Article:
The Center for PostNatural History doesn’t house the dinosaurs or dioramas of your run-of-the-mill natural history museum. Instead, it’s the first museum dedicated exclusively to the study and preservation of ‘postnatural’ life: genetically modified organisms, lab animals, and cloned livestock. While the CPNH has been organizing traveling exhibits since 2008, its permanent exhibition space is due to open in Pittsburgh in the fall of 2011. While there have been several art shows centered on bioart and transgenic life, the Center may be the most science-minded endeavor to tackle the fuzzy boundaries between nature and culture.
At the 2011 Adult Entertainment Expo in Las Vegas, a photograph of a flesh-and-blood woman advertises a RealDoll, the life-sized sex mannequin made for people with a fetish for the uncanny valley. This image is a strange mix of the next natural phenomena ‘people becoming products’ and ‘products becoming people.’ The woman in the advertisement has been photoshopped to perfection, valuable and desirable precisely because she is a product. The doll, in contrast, is valuable and desirable because she is a person, or at least a convincing simulacrum of one. Is the doll meant be like the woman, or is the woman meant to be like the doll? There’s certainly a metaphor being boomeranged here, but I’m stumped as to which direction it’s flying. Peculiar image of the week.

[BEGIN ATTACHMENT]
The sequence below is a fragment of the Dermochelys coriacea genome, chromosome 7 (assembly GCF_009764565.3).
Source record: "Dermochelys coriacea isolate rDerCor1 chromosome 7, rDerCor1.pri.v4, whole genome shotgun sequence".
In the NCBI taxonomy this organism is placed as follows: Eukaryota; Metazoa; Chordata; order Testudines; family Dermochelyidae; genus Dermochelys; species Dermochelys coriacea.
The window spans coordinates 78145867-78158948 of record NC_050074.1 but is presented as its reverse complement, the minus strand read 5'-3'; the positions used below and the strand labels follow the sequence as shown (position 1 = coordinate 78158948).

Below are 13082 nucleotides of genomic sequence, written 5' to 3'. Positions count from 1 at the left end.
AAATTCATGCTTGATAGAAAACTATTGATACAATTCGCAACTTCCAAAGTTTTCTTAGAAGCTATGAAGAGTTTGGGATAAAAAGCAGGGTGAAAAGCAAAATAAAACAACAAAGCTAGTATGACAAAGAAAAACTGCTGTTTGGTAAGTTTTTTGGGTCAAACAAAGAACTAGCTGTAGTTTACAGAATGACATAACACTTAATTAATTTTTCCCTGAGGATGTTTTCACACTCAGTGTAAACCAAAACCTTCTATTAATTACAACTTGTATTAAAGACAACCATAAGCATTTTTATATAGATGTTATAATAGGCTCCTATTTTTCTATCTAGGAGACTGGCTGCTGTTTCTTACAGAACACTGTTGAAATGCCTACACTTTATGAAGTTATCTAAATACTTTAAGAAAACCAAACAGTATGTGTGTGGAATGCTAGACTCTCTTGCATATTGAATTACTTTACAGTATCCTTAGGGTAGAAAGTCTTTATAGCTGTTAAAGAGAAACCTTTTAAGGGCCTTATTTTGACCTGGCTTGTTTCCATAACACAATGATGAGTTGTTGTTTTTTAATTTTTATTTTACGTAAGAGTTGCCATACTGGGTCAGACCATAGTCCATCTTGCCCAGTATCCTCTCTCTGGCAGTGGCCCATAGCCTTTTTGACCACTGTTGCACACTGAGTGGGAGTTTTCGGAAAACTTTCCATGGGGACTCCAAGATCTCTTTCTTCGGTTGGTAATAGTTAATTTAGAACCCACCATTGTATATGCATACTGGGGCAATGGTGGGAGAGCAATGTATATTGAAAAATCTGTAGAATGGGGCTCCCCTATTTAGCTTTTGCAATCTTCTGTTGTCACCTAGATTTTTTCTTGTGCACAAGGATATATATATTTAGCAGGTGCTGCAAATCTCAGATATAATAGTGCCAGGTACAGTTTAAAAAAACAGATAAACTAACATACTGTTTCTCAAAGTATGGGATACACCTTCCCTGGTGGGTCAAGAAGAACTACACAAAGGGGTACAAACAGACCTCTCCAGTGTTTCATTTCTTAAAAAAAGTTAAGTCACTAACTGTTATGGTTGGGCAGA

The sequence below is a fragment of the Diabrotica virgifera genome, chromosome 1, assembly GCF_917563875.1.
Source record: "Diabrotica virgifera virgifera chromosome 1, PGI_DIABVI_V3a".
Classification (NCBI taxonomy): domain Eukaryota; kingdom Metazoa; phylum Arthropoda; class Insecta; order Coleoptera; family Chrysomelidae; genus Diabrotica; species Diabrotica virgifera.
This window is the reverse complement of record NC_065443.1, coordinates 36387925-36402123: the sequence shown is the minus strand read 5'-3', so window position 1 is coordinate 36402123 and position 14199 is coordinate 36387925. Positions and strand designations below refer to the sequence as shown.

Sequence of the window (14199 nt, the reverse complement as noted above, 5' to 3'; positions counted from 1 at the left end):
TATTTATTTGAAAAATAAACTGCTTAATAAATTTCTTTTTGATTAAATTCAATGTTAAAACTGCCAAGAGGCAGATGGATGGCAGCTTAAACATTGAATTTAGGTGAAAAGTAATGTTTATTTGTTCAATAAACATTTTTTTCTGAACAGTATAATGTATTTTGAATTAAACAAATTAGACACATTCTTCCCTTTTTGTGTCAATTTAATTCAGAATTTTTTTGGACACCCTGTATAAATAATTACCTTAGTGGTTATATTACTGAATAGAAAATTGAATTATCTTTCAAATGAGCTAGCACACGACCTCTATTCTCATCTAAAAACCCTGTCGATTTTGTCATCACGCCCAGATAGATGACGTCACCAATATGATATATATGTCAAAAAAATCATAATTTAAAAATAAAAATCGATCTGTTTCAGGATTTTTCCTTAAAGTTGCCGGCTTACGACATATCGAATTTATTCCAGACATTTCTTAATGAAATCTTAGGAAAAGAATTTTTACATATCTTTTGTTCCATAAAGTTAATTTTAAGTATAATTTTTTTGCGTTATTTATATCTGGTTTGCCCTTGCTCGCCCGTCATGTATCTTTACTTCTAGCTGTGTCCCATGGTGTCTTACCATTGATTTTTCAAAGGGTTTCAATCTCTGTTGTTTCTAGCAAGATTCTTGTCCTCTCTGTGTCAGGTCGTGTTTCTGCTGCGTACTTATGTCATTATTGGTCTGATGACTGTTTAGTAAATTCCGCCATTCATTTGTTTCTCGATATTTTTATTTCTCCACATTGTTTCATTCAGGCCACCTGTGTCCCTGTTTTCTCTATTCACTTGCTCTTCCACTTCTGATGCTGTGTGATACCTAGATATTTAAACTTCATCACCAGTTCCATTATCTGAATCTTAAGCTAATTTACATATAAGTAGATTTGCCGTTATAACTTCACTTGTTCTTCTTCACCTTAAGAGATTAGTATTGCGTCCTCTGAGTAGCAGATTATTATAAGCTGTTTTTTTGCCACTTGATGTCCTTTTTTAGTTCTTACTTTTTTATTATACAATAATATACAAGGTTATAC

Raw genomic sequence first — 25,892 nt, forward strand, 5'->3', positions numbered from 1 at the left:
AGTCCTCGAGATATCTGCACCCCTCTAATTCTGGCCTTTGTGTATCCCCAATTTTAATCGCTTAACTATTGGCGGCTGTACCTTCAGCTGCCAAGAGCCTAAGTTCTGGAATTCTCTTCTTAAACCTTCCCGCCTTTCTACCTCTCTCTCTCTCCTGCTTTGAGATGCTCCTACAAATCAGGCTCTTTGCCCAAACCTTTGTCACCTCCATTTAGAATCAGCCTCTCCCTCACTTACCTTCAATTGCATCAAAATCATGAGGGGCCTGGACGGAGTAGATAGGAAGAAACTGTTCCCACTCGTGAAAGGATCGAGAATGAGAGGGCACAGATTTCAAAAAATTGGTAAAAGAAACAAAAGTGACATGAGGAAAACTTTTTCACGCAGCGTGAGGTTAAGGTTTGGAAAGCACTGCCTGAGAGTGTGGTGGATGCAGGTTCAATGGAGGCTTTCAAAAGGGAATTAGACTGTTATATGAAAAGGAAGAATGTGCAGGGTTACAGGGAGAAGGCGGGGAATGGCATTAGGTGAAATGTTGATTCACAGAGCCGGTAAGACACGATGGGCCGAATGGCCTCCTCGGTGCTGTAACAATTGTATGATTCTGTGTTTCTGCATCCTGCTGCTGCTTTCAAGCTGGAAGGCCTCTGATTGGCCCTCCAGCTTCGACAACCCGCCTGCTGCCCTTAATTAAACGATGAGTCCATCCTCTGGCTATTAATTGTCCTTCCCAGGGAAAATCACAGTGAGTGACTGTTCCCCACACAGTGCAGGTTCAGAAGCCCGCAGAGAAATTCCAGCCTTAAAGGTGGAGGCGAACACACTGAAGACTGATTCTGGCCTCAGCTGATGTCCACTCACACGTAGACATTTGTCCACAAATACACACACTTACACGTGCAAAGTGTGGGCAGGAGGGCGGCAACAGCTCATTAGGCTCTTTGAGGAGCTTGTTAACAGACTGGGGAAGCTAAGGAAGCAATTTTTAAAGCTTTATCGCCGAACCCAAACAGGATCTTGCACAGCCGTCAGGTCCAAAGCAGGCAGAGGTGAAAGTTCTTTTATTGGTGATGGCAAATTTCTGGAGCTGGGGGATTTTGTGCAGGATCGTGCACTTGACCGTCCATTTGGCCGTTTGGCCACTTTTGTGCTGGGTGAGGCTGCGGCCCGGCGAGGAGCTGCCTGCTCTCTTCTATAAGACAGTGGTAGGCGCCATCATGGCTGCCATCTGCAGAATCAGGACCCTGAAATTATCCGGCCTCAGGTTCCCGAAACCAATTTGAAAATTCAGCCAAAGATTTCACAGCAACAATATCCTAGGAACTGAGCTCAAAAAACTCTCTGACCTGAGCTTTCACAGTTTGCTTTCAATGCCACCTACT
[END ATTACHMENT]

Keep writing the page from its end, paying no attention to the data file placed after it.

Image via 88 Miles West.
While hiking in Trinidad, artist Nina Katchadourian was struck by the similarity of bird calls to car alarms. One inspires us to poetry, the other makes us groan and pull the pillow over our ears at night, but they’re both forms of auditory pollution.
Back in New York, Katchadourian fitted a ‘flock’ of three cars with recorded bird calls to mimic to the six-tone siren that echoes constantly through the city. Far from sounding like a bucolic forest, a ‘natural’ car alarm is just as rattling and irritating as the real thing. Not only is real nature not green, it’s downright annoying.
Lady Gaga is famous for fashion that exaggerates or obscures her body, but a few months ago, she made a foray into ‘actual’ body-modification. Gaga appeared on Jay Leno’s talk show wearing two pairs of pyramidal prosthetics on her face, along with cartoon-villain horns on her shoulders. Some sources speculate they were surgical implants, but it’s doubtful that Gaga would risk permanent scars on that million-dollar face; more likely the effect was the work of a clever makeup artist.
Body-mod enthusiasts like the artist Orlan or the Mexican ‘Vampire Woman’ Maria Cristerna may be practicing a form of beauty, but their beauty is predicated on shock. They are in opposition to the standard view of what is acceptable and attractive. In contrast, Gaga’s posthuman prosthetics may have more in common with the French hyperbodies in Erwin Olaf’s Le Dernier Cri.